Anyway, I loaded up with dozens of ARCs, and while I haven’t read them all yet, I started with the ones I think will be the hottest books of the year. Stay tuned next month for another list of great summer reads, and an interview with Kim Wright, author of acclaimed new release Last Ride to Graceland. Read More →
Anyone want to take a guess as to the approximate time period of the Golden Age of pirates? If you guessed 1650–1720 then you’re obviously a huge nerd, but congratulations. You’re right.
We’ve all seen Pirate of the Caribbean, so we have a vivid mental image when it comes to what a pirate should look like: swarthy, with beaded hair and Keith Richards-style eyeliner. And we know how they spent their days, too: commandeering ships in order to effect dashing rescues of waifish maidens, while accumulating treasure, intrigue, and enemies along the way.
This is the point in a scholarly review where we’d normally make fun of Hollywood and its insistence on portraying all historical characters as stylish and smoking hot, but here’s the thing. Those hair beads were real. (No word on the eyeliner, alas.) That we know as much as we do about how pirates looked and lived is a testament to the indomitable obsession of men like John Chatterton and John Mattera, the heroes of Robert Kurson’s fascinating nonfiction narrative, Pirate Hunters: Treasure, Obsession, and the Search for a Legendary Pirate Ship. Well, I say nonfiction, but the book relays such a mesmerizing story and is written in such engaging prose that for quite a while, I actually thought it was fiction.
It turns out that, while exploring any shipwreck is phenomenally difficult, exploring a bona fide pirate ship adds a whole layer of impossibility to the task. This is because no one can find sunken pirate ships. In the history of diving, only one prior such ship has been definitively located: the Whydah, sailed by pirate captain “Black Sam” Bellamy, off the coast of Cape Cod. But we all know that ground zero for sunken pirate ships is the Caribbean, where a pirate infestation in the 17th century turned port cities into debauched desperado playgrounds. Pirates swarmed the seas, plundering ships and spending their ill-gotten gains in all kinds of unsavory ways, which I’ll leave to your imagination. They weren’t big savers, to say the least: these were men who lived every day as if it were their last. And it often was. Swinging from a rope was the gentlest end these guys could expect if the English caught them, but even that paled in comparison to the deaths the pirates occasionally inflicted on their victims. The descriptions of these tortures are so gruesome, I nearly vomited on my shoes while reading the book. We aren’t talking about a nice little walk off the plank here. (Men: must we idolize murderous villains all the time? Apparently, yes, we must.) No matter how you and I die, it’s going to be better than getting taken out by a pissed-off 17th century buccaneer, I promise you. Read More →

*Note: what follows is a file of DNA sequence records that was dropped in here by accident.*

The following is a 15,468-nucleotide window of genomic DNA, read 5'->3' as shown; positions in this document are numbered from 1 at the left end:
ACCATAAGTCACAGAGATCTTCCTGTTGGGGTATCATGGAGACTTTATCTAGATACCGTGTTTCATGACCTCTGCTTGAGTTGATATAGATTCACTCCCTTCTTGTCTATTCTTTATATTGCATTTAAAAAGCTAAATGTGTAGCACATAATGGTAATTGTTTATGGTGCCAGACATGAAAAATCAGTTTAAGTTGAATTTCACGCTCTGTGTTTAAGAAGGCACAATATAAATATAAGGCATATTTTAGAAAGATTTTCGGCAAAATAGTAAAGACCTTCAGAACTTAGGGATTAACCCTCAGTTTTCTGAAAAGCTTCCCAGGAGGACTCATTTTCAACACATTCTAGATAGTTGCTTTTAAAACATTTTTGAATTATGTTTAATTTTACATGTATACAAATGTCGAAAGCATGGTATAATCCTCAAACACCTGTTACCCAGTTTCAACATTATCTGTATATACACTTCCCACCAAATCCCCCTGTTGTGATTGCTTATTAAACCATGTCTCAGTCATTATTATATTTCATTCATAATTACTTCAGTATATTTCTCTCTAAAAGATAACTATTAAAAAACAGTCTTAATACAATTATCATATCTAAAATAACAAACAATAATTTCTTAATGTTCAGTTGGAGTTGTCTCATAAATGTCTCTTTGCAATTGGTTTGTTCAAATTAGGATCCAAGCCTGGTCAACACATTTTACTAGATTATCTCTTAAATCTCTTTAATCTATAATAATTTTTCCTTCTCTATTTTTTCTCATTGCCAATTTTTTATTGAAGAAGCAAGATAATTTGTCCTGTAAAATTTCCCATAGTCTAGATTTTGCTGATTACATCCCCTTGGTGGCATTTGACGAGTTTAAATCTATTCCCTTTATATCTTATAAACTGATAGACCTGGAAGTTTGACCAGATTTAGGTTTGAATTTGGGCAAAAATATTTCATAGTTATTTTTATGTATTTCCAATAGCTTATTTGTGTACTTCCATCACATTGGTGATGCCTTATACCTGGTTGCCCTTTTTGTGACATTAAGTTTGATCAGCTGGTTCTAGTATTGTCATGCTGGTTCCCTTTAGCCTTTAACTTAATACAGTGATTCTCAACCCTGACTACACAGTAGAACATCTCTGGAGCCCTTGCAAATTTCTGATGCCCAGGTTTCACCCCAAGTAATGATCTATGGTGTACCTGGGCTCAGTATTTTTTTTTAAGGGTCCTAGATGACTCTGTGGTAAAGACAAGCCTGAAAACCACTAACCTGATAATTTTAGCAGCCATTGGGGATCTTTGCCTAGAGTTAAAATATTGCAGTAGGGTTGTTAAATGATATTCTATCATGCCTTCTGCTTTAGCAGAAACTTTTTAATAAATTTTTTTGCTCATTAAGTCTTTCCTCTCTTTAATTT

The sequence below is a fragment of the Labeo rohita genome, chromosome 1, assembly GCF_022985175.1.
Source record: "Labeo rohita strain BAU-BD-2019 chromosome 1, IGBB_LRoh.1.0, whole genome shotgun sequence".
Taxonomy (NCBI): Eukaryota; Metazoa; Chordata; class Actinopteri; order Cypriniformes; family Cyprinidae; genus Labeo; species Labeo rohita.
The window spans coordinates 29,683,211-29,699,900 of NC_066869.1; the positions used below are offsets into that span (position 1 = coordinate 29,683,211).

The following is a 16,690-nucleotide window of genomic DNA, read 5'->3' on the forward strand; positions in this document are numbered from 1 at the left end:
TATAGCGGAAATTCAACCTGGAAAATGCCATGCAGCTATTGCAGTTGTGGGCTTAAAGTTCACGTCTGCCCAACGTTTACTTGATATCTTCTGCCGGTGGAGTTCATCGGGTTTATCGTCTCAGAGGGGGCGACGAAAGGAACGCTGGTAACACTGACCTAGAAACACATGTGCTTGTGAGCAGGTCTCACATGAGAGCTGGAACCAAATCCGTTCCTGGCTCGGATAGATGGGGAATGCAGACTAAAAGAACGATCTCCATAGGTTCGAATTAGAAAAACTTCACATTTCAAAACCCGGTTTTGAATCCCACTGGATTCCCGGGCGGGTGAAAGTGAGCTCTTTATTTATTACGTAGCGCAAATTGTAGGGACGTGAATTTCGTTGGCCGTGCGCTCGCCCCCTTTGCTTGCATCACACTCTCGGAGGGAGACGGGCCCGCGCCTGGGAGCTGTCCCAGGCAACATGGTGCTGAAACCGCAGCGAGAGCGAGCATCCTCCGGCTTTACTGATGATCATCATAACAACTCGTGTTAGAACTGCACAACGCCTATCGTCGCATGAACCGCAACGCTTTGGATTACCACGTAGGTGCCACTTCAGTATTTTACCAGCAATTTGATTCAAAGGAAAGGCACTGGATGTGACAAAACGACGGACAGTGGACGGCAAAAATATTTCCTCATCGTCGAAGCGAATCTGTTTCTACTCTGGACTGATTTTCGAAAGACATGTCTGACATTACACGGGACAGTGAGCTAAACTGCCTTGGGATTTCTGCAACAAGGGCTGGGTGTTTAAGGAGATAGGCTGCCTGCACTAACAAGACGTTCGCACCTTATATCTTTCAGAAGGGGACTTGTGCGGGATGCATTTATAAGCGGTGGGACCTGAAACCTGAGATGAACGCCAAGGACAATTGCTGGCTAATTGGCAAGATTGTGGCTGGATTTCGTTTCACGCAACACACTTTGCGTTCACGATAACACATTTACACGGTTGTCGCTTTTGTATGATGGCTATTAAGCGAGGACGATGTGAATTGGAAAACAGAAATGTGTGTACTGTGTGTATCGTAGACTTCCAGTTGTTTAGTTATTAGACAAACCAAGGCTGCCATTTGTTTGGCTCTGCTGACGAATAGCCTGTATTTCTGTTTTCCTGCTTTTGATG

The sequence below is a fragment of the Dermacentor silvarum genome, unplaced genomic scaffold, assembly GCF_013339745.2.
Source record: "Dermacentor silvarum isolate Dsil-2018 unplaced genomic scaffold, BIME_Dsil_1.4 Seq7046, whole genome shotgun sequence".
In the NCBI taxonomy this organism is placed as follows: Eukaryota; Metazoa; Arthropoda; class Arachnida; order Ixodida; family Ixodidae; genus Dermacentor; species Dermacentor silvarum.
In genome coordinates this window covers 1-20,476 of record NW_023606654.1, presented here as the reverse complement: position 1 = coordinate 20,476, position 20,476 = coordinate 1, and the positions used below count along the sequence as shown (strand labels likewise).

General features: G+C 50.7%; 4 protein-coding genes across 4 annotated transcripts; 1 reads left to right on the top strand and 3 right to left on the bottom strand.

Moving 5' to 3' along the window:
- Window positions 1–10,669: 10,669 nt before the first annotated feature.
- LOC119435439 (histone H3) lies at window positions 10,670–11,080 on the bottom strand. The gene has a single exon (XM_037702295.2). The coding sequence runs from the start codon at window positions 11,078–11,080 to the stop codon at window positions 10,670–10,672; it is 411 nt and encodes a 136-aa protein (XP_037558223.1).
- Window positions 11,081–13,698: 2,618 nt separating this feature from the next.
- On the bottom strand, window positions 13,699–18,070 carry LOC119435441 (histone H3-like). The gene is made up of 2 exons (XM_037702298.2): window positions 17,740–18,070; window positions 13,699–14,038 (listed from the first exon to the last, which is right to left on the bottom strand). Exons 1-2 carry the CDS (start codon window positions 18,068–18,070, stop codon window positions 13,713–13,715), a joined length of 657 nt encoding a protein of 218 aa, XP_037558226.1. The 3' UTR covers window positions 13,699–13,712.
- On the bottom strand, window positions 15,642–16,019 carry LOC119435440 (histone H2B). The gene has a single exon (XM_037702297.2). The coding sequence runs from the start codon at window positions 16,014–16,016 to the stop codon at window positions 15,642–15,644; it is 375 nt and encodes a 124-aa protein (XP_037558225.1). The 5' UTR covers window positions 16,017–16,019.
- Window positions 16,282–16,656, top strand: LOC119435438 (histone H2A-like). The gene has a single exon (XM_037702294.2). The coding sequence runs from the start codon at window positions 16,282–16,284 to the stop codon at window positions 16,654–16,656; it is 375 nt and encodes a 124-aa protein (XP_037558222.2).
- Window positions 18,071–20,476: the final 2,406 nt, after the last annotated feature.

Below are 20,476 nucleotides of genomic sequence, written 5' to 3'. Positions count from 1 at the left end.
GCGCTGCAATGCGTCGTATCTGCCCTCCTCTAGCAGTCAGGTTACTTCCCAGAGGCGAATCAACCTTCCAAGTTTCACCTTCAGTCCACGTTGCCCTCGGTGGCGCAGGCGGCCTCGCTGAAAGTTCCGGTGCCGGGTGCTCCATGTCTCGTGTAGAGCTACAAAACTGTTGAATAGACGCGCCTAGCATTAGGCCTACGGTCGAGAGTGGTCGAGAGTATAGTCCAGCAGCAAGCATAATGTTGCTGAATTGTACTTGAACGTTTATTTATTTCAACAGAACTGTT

I’ll See You In Paris, by Michelle Gable, is entrancing historical fiction, blending star-crossed romance with a startling account of one of the 20th century’s most fascinating women. Fair warning: it takes quite awhile before anyone actually gets to Paris: most of the novel is set in a quaint village in the English countryside, alternating between the 1970s and the present day as it relays the (mostly) true story of the roguish Duchess of Marlborough, Gladys Deacon.
The duchess’s quirky, colorful life is processed through the eyes of two young American women living in different decades: Pru, who finds herself directionless after the death of her fiancé in the Vietnam war; and Annie, whose fiancé has just been sent to fight in Afghanistan in the tumultuous post-911 days of the early 21st-century. Pru, grieving and adrift, accepts employment as the caretaker of an elderly, reclusive English woman named Mrs. Spencer—who many people suspect to be the Duchess of Marlborough—in the village of Banbury. Many years later Annie journeys with her mother to the same village, and is captivated by a forgotten old biography describing the outrageous exploits of the duchess. At the village pub, she acquires a new friend named Gus, who knew both the remarkable writer of the book and its equally remarkable backstory; he helps her fill in the missing pieces regarding both the fate of the rambunctious duchess and the surprising connection between Pru and Annie herself. Read More →
This week’s book is Flight of Dreams, a historical thriller by the delightful Ariel Lawhon, who was kind enough to answer questions for me, below. The book goes on sale February 23rd, and I have a feeling it will be huge.
Three minutes. This is when the screams really begin to bother him. Screams from within the ship. He can hear the terror and fear and pain of men caught in the flames. But there is something worse about the screams coming from every direction across the field. The spectators can do nothing but watch in horror as their friends and love ones are consumed within the Hindenburg. They are watching people die. And they will live to remember it.
In the course of human history, there are some events that so completely worm their way into the human psyche we are still captivated by them many lifetimes later. The crash of the Hindenburg on May 6th, 1937 is one such occurrence, even though as historical disasters go, the carnage was relatively limited. 36 people lost their lives, including one on the ground, as the massive German Zeppelin caught fire and spectacularly crashed to the ground at the very end of its transatlantic journey.
But nearly eighty years later, we’ve all heard of the Hindenburg. Why? One of the reasons is it was one of the first major catastrophes to be publicly broadcast. You can watch newsreel coverage at this link, if you want to see it. It’s almost unbelievable that anyone survived it, given the extreme speed with which it morphed from a luxurious floating airship into the world’s most horrifying fireball. The massive explosion also became famous because of the myriad of theories proposed to explain what could have gone wrong: sabotage, incendiary paint, lightning, a suicidal nut firing a Luger pistol onboard, etc.